Cleaning your home with white vinegar is one of the easiest, effective and most inexpensive ways to keep your home clean. It’s also a natural, non-toxic cleaning solution that makes it great for cleaning many different surfaces in your home. From using vinegar to clean your washing machine to bathroom mirrors, this staple cleaner is a must-have for any home.
There are many things in your home that can be cleaned with vinegar, but, as mentioned in this post, there are a few things you should never, ever (like, ever) clean with vinegar.
I have been cleaning our home with vinegar for more than 15 years, saving money (and our health) in the process. Read on for four tips on how to clean your home with vinegar.
Tip #1: Clean Bathroom Tile Floors and Sinks with Vinegar
Cleaning bathroom tile floors is a breeze with a vinegar-water solution or just straight vinegar. The disinfecting nature of acidic vinegar removes stains, while cleaning the surface in little time.
I fill a glass spray bottle with three parts water to one-part vinegar, making for an easy application to a large surface area like floors. With a spray bottle, it’s also easier to clean the interior of bathroom sinks with vinegar.
Typically, you can clean non-porous tile with vinegar, but each material reacts differently. So, be sure to determine if vinegar is safe to use on the tile you have.
However, do not clean ANY natural stone, such as marble, granite, or quartzite with vinegar. As vinegar is an acid, it will etch the natural stone over time. I know some people use vinegar on wood surfaces, but there is too much conflicting information for me to feel safe doing that.
If you are leery of using vinegar on grout lines between tiles, renowned home expert Bob Vila has an entire article on how to clean grout.
Tip #2: Use Vinegar to Clean Mirrors and Glass
Especially in high-humidity, soap-scum laden environments like showers, glass surfaces get coated in grime fairly quickly. Vinegar is a great solution to clean glass shower doors and mirrors.
Did you know vinegar actually helps mirrors and glass from fogging up? At least, I read that somewhere a very long time ago, though I haven’t tested it in a scientific manner to confirm the validity.
When I do my weekly cleaning routine, I generously spray the glass shower doors and glass shower walls, let it sit a few minutes and then wipe it clean with a soft cloth. Make sure the cloth you use doesn’t shed or your mirror/glass will be covered in lint. That said, I no longer use microfiber cloths, because of the environmental impact (read more from Patagonia, Wellness Mama and The New York Times Wirecutter. Flour sack towels are a good alternative.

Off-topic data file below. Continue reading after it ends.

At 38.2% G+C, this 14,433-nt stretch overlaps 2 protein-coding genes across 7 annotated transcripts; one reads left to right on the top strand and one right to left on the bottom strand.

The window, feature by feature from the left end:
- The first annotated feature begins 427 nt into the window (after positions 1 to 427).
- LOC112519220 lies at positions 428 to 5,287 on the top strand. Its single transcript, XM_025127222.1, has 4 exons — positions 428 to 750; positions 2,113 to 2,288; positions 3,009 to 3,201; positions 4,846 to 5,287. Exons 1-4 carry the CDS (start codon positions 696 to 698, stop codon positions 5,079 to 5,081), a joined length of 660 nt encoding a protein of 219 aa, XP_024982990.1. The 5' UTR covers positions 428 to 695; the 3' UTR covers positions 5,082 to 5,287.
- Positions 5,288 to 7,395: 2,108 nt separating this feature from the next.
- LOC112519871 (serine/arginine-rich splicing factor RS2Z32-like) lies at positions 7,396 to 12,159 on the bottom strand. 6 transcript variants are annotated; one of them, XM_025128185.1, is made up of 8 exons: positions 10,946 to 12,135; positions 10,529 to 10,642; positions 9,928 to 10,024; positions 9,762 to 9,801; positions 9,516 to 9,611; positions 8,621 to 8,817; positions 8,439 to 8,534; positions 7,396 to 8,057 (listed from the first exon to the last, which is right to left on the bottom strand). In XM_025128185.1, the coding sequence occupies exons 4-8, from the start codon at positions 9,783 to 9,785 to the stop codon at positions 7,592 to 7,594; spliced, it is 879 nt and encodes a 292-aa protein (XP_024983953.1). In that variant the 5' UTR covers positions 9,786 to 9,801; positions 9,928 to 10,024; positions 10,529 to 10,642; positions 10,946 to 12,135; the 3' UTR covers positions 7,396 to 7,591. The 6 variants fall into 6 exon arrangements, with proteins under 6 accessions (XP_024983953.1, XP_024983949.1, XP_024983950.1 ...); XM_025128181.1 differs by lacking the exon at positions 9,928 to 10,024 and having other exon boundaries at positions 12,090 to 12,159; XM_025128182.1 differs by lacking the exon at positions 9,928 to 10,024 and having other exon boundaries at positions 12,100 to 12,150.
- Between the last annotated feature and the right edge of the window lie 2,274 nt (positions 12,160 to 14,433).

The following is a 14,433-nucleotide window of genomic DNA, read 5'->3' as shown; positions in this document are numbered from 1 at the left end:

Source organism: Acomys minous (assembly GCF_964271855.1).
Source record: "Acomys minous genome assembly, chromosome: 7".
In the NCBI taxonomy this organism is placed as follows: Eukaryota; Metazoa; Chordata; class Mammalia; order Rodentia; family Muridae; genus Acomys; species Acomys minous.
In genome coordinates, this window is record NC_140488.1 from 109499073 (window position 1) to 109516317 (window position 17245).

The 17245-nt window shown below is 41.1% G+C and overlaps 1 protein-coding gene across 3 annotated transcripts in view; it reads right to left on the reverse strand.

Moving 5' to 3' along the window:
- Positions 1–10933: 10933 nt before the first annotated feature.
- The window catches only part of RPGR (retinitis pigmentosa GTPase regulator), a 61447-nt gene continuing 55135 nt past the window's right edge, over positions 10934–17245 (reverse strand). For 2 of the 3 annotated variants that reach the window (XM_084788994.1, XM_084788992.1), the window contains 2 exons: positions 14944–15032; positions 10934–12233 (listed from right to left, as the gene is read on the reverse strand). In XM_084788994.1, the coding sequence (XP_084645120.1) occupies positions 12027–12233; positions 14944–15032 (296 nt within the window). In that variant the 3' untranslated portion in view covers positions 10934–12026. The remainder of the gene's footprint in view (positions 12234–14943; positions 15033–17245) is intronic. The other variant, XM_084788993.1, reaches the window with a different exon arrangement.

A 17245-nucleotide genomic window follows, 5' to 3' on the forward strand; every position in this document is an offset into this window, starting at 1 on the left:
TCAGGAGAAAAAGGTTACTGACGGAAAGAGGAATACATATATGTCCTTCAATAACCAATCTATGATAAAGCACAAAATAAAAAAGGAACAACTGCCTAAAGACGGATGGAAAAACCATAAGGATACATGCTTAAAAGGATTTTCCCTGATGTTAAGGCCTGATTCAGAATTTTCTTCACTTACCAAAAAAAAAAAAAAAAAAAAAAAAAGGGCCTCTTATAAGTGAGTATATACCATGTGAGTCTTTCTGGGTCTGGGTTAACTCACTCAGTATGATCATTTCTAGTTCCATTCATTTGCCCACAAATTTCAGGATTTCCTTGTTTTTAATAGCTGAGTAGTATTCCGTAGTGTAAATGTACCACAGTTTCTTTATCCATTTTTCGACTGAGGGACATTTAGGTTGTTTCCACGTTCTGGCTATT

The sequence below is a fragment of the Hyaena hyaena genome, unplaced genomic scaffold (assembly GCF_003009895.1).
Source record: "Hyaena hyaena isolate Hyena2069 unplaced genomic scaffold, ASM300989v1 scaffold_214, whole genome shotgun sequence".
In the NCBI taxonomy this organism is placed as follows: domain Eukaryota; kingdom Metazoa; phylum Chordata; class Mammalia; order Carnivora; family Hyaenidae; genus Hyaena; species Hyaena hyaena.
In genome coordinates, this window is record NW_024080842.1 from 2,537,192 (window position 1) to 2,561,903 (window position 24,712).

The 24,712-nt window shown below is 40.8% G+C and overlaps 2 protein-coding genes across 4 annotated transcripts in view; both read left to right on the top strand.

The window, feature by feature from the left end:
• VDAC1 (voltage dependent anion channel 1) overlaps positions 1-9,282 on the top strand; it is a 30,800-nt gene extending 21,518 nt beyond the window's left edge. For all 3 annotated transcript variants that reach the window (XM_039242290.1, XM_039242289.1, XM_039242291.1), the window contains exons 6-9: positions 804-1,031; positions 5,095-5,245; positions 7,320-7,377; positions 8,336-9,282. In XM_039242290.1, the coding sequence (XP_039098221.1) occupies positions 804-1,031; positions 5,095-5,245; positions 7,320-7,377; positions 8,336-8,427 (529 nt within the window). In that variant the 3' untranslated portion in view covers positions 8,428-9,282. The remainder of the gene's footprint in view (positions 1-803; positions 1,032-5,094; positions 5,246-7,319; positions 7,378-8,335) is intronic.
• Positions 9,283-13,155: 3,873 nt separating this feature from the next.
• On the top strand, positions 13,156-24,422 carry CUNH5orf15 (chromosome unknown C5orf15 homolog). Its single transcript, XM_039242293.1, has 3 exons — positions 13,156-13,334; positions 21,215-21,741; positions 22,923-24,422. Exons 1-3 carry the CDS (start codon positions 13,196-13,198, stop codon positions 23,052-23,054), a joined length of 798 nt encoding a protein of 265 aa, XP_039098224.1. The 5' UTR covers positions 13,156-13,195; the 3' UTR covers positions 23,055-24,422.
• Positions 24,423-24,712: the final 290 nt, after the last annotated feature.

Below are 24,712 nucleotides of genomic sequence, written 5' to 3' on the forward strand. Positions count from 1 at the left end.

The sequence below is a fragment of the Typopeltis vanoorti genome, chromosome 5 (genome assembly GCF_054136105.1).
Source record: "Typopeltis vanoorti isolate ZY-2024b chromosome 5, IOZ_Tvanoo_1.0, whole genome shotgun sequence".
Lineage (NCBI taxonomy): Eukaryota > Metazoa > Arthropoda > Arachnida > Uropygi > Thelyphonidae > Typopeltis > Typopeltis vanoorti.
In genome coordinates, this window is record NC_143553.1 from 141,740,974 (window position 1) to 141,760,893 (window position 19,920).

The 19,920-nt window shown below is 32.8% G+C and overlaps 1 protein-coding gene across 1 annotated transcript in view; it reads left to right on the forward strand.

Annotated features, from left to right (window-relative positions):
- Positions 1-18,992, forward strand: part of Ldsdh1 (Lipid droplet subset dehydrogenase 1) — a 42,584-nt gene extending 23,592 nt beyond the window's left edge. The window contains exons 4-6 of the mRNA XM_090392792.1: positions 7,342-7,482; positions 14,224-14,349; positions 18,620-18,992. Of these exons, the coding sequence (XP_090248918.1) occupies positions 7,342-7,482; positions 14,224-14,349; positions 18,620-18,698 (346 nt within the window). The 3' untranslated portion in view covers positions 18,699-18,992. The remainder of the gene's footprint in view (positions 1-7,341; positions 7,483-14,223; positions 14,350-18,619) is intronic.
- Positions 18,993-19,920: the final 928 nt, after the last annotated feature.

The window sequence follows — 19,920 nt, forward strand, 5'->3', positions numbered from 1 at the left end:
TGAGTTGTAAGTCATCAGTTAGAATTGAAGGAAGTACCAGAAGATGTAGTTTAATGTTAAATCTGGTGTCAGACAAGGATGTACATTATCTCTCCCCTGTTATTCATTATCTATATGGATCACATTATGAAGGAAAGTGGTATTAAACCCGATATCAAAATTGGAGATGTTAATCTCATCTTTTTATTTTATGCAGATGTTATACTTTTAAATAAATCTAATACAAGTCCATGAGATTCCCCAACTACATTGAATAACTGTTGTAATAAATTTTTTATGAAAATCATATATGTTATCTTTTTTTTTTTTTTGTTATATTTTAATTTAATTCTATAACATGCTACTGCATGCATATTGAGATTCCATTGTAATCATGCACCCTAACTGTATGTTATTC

Vinegar cuts through soap scum and grime, all the while disinfecting the surface. Though, I believe you need to leave the vinegar solution on the area for 15-20 minutes to truly disinfect.
Tip #3: Clean a Washing Machine with Vinegar
You may think your washing machine is self-cleaning, but, sadly, it’s not. Much like a shower builds up with soap scum, laundry soap builds up over time, leaving behind a residue or film.
Some machines, especially front-loading washing machines, have been known to develop an unpleasant odor that can be partially attributed to soap residue. You can mitigate this by leaving the door and detergent bin/reservoir open until they dry out post-washing.
I think it also depends on the climate you live in. I live in Colorado–a high-desert climate–where moisture is in relatively short supply. Whereas, I expect high-humidity regions, such as parts of the South and Mid-Atlantic states, may experience this phenomena with greater frequency.
White vinegar can be used to clean some washing machines. I say some washing machines because I have read conflicting information about the safety of using vinegar for clean washing machines.
The LG set we own specifically states in the user manual white vinegar can safely be used to clean our machine. Before you use vinegar in your machine, read the owner’s manual to confirm if it's safe to do so.
Tip #4: Vinegar as Home Made Drain Cleaner
Whether it’s a shower drain or a kitchen sink drain, once in a while a foul odor creeps up the pipe. It could be caused by a dry trap or soap scum build-up.
I can tell when our laundry drain has gotten stinky, as the smell takes over the room. Vinegar is a natural, home made drain cleaner. At the first whiff of the odor, I pour vinegar right on the source. In the case of our shower drain, I pour an electric kettle carafe full of boiling water and two to three cups of vinegar down the drain.
I follow-up by adding one cup of baking soda for the foaming action before I run water from the shower head to finally clear out the drain.
Cleaning your home with vinegar is quick and easy, with no mess and no toxic chemicals. Did I mention how inexpensive a gallon of white vinegar is? At the time of this post, Amazon’s Whole Foods sells a gallon of white vinegar for under $6, while Target’s Good & Gather white vinegar is $1.99 for a half gallon. Costco also has a great deal on vinegar: a two gallon pack for around $8.00.